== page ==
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Pronounced /sɪˈməʊlɪɒn/Help with pronunciation

This bit of US slang for one dollar or money in general now sounds very dated, though it still turns up from time to time, especially in humorous journalistic writing. An example appeared in Fortune in 2003: “Today I make a respectable mound of simoleons at my business job, but they pale, evaporate, and dribble down the side of the countertop when compared with the simoleons Mr. Grasso has accrued in his years of faithful service.” The word was given a boost when it was chosen as the name for the currency in the simulation computer games featuring the Sims.

But it goes back a long way. What follows is a bit speculative, but fits what evidence we have. In early eighteenth-century Britain, the small silver coin whose proper name was sixpence was often slangily called a simon. We’re not sure why, but a plausible origin lies in the name of Thomas Simon, a famous seventeenth-century engraver at the London Mint who designed some new coins after the Restoration in 1660, including the sixpence. (A New Testament reference, to St Peter “lodging with one Simon a tanner”, led to the coin later being called a tanner instead.) Simon seems to have been taken to the USA and transferred to the dollar coin (the name is said to have been recorded in the 1850s). Having in mind the much more valuable French gold coins called Napoleons, some wit bundled simon and Napoleon together and made from it simoleon.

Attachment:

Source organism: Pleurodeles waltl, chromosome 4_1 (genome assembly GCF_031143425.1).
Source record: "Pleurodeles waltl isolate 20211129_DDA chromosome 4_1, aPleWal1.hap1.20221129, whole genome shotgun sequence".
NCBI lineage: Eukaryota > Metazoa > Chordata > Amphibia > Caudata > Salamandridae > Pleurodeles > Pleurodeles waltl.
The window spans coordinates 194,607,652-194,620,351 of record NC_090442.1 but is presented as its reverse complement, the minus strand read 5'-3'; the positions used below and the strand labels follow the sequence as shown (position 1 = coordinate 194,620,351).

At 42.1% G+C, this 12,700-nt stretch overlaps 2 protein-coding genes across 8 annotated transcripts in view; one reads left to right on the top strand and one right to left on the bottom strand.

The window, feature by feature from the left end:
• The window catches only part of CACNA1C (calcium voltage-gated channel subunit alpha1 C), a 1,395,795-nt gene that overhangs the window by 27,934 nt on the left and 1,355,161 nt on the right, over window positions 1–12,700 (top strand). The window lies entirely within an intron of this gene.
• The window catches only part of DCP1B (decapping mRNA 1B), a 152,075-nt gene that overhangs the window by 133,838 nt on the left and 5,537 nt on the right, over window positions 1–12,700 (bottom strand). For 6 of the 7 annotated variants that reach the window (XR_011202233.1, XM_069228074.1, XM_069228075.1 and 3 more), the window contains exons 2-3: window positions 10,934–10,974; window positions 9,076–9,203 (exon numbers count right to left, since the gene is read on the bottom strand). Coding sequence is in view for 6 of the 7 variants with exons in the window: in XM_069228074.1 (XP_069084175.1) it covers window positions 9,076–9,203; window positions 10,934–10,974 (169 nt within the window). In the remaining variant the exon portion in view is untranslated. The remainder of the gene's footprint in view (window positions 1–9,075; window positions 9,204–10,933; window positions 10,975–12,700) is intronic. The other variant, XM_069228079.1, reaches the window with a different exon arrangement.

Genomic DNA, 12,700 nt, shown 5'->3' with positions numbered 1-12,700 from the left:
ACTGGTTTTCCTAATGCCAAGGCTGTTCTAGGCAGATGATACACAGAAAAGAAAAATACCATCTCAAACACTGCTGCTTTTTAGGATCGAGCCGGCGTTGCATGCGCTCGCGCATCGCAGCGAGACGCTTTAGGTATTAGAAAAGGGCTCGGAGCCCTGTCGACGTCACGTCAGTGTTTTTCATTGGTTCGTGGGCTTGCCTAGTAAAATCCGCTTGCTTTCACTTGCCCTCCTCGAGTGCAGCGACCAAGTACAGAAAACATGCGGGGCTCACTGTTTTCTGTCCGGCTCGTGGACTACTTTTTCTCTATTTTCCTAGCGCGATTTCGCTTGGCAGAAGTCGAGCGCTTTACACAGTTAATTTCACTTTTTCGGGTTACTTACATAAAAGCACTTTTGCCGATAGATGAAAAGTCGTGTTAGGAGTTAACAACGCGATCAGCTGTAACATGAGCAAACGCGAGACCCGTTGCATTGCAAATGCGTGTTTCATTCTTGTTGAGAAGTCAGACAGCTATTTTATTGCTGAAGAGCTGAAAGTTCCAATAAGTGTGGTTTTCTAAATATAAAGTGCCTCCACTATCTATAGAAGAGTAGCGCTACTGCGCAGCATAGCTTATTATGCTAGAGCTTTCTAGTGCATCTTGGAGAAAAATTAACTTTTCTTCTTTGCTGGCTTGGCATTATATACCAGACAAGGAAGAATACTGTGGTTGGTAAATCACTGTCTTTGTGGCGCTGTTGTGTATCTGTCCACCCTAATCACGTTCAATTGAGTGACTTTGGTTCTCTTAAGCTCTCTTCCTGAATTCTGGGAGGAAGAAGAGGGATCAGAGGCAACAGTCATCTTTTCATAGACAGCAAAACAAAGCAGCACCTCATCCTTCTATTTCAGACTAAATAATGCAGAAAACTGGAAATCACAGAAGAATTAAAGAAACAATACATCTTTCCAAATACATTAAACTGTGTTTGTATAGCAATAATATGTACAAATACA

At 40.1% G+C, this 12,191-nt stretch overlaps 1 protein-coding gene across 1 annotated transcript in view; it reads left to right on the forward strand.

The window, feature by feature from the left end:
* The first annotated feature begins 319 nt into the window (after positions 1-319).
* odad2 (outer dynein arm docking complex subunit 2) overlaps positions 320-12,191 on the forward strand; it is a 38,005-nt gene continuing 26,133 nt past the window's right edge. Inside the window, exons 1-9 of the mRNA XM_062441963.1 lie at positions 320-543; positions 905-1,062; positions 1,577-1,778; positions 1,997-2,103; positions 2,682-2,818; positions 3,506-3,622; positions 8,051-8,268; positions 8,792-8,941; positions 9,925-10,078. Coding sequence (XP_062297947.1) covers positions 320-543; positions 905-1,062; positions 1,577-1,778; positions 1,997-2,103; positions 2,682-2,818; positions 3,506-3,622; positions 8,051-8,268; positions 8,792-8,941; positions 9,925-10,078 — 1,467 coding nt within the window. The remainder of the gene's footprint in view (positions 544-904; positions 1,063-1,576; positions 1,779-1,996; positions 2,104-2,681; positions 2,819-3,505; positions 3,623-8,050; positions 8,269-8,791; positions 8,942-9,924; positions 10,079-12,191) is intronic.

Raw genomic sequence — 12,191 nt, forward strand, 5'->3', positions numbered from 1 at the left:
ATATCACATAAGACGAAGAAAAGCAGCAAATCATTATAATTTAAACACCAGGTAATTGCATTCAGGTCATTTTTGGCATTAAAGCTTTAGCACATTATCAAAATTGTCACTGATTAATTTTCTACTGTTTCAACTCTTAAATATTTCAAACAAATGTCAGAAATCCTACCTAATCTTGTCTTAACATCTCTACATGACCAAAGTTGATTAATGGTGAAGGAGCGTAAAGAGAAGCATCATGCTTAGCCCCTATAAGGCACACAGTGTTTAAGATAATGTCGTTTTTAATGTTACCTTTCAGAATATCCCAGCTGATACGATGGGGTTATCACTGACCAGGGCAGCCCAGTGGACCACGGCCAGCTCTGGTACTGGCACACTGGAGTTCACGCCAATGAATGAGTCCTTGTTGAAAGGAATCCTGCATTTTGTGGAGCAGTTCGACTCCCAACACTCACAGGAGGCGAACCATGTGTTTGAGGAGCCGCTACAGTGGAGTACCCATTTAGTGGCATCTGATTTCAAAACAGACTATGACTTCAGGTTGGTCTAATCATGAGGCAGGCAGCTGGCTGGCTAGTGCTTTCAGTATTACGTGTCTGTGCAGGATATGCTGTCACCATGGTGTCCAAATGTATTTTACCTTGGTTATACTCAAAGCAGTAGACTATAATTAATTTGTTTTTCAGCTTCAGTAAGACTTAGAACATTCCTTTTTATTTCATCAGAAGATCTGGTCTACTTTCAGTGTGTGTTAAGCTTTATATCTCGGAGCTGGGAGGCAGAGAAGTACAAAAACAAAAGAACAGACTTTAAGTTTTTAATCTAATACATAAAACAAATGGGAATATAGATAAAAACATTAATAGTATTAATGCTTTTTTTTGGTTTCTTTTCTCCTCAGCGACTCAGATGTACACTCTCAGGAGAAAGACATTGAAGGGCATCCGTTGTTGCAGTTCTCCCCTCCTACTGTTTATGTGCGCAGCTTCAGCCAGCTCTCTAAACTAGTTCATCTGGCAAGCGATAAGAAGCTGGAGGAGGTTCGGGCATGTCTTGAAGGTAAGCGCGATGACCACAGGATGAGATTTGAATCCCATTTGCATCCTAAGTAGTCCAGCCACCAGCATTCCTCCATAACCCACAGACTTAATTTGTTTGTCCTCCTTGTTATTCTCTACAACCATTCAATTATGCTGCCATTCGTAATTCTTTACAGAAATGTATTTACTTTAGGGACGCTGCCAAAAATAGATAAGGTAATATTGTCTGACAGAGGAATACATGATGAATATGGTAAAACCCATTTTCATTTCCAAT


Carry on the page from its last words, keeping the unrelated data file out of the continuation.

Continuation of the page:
The first example I know of is from the Davenport Daily Gazette of Iowa in 1883, in a piece of mock-Biblical whimsy about the local journalists losing their press club to an upstart incoming dentist who offered their landlord more money: “The doctor spoke unto Mr. Thede, and did offer to him many fat simoleons and talents of gold and shekels of goodly silver, and Mr. Thede hearkened unto his voice, and the tones thereof were too canny for him.”

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Copyright © Michael Quinion, 1996–. All rights reserved.
Page created 2 Jul. 2005
Last updated: 9 Jul. 2005

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The English language is forever changing. New words appear; old ones fall out of use or alter their meanings. World Wide Words tries to record at least a part of this shifting wordscape by featuring new words, word histories, words in the news, and the curiosities of native English speech.

World Wide Words is copyright © Michael Quinion, 1996–. All rights reserved.
This page URL: http://www.worldwidewords.org/weirdwords/ww-sim1.htm
Last modified: 9 July 2005.